Having spoken with Michael Hartleib, I will not write anything regarding our conversation as he has already offered his own opinion in the original story, but I would like to offer my own opinion on the case.
One of the questions I posed to him was; “Why did (he) wait so long.” I told him he would have had a much better chance had he filed before the two companies officially merged. Sirius XM is a brand new company now. Even the old stock certificates are no longer valid. They can’t go back and do a “do-over.”
I explained to him my opinion that in waiting so long to file, it gives the appearance that this appeal is from a disgruntled shareholder rather than a concerned one. If I were an attorney, I would argue that the appeal would not have been filed had the company stock risen to $10.00 a share. Waiting in my opinion has killed any chance of an outcome other than dismissal.
Further, a large part of the FCC’s order dealt exclusively with the interoperability issues brought up by Mr. Hartleib in his appeal, and were acknowledged in the memorandum dated 7/25/2008. Pages 50 -56 of the order deal exclusively with the issues raised by Mr. Hartleib, C3SR and the NAB.
Page 52 of the order demonstrates that the FCC acknowledges the argument made by Mr. Hartleib;
“Another commenter claims that existing receivers made available to the public are already capable of interoperability, despite claims by Applicants to the contrary. 362 ” Letter from Michael Hartleib, to FCC at 4; see also Hartlieb Apr. 22, 2007 Petition at 4.”
362 -( Michael Hartleib argues that many of the XM and Sirius radios in service today are capable of receiving “either/or” service and signals via a firmware update to the receivers. )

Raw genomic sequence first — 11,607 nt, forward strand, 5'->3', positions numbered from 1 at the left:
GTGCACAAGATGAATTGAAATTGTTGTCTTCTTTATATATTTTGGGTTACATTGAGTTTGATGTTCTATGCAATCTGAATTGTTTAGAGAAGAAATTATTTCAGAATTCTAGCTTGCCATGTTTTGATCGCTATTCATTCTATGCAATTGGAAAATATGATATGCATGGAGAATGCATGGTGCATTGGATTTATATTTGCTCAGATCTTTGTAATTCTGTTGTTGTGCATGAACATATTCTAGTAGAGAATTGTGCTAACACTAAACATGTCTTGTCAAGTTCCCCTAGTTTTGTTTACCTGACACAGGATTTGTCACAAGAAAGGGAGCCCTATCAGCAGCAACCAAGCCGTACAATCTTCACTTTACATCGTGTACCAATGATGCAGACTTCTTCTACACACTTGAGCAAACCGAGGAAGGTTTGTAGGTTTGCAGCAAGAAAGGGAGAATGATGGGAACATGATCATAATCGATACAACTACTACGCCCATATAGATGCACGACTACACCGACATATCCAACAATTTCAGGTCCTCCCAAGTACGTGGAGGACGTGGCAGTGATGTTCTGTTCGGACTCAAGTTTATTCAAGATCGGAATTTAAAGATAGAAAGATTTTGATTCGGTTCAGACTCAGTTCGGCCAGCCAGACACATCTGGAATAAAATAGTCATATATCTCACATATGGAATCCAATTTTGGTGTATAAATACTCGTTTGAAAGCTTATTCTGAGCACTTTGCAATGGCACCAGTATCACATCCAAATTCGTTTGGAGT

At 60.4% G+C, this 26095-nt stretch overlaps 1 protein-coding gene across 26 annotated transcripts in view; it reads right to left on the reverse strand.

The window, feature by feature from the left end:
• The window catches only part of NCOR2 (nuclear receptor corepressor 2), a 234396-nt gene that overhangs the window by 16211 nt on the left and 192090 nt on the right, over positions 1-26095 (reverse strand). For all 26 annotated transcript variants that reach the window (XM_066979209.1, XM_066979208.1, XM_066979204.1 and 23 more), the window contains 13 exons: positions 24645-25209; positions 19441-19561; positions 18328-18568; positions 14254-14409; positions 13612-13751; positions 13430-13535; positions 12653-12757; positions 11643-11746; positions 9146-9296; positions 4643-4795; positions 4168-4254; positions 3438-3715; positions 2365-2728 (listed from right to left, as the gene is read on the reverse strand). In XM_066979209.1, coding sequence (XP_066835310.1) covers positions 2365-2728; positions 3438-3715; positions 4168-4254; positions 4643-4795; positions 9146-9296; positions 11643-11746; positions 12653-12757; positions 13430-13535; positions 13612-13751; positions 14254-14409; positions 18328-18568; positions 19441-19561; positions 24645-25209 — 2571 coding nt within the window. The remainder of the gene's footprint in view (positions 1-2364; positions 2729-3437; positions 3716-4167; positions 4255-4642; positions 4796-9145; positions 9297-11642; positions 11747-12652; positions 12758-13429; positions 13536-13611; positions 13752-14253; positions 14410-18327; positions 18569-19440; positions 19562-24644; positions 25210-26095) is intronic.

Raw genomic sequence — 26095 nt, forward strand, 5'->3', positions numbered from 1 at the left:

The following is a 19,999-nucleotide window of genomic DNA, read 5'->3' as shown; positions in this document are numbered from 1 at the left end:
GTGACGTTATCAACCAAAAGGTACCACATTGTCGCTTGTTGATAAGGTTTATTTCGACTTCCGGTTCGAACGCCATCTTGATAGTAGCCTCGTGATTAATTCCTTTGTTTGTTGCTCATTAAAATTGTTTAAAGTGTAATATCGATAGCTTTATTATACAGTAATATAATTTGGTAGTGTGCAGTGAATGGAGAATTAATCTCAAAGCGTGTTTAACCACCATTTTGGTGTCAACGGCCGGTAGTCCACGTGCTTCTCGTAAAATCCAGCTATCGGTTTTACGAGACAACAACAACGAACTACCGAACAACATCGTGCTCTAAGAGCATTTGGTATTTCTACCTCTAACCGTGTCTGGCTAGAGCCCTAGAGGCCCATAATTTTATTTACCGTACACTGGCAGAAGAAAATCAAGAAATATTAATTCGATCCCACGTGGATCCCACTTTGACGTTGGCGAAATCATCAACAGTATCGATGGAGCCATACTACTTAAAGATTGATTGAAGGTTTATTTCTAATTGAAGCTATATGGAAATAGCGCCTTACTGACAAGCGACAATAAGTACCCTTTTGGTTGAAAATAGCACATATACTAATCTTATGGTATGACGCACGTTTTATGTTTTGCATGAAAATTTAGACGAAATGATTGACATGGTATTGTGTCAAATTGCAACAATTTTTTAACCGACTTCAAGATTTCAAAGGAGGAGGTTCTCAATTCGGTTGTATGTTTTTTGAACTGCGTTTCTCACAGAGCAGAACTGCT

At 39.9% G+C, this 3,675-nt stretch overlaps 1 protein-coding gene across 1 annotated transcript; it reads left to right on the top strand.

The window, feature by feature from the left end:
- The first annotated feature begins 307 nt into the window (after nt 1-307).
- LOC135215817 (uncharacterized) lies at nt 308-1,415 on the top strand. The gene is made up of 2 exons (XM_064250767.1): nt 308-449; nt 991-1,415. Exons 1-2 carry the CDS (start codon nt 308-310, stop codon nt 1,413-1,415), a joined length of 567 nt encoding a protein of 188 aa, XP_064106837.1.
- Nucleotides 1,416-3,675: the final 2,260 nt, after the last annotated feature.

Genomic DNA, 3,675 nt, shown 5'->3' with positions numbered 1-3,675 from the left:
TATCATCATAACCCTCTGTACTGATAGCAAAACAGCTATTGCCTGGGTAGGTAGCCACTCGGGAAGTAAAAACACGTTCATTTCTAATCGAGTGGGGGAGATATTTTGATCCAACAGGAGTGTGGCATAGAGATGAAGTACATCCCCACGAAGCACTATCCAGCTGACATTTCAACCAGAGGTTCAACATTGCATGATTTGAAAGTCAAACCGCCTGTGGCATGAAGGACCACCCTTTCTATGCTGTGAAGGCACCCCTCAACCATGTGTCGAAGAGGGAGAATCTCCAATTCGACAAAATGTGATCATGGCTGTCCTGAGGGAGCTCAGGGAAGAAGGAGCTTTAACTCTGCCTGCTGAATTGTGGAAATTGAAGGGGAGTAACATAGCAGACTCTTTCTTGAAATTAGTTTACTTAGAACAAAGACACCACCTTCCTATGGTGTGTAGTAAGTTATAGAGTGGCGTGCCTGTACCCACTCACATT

The issue was attributed directly to Mr. Hartleib and offers proof that the FCC did in fact consider the matter thoughtfully. The C3SR redacted documents referred to were also found to be deficient:
“Based on our examination of the record, we are also not persuaded that C3SR’s filing raises a substantial and material question of fact that requires a hearing before the Commission can make the required public interest determination in this proceeding. First, neither the references to [REDACTED] nor the information that the documents reveal as to the joint venture company’s activities reflect a lack of candor. “
“Contrary to C3SR’s argument, the requirement that Applicants make an interoperable receiver commercially available was not “unambiguous,” as the above analysis indicates, and the general language of the joint venture agreement does not cast significant doubt on Applicants’ contention as to how they interpreted that requirement.”
Based on these facts, it appears to me that the appeal has no real grounds to move forward. The FCC did in fact take into consideration most of Mr. Hartleib’s complaints, in which a lack of consideration is the basis for his appeal.
Position: Long SIRI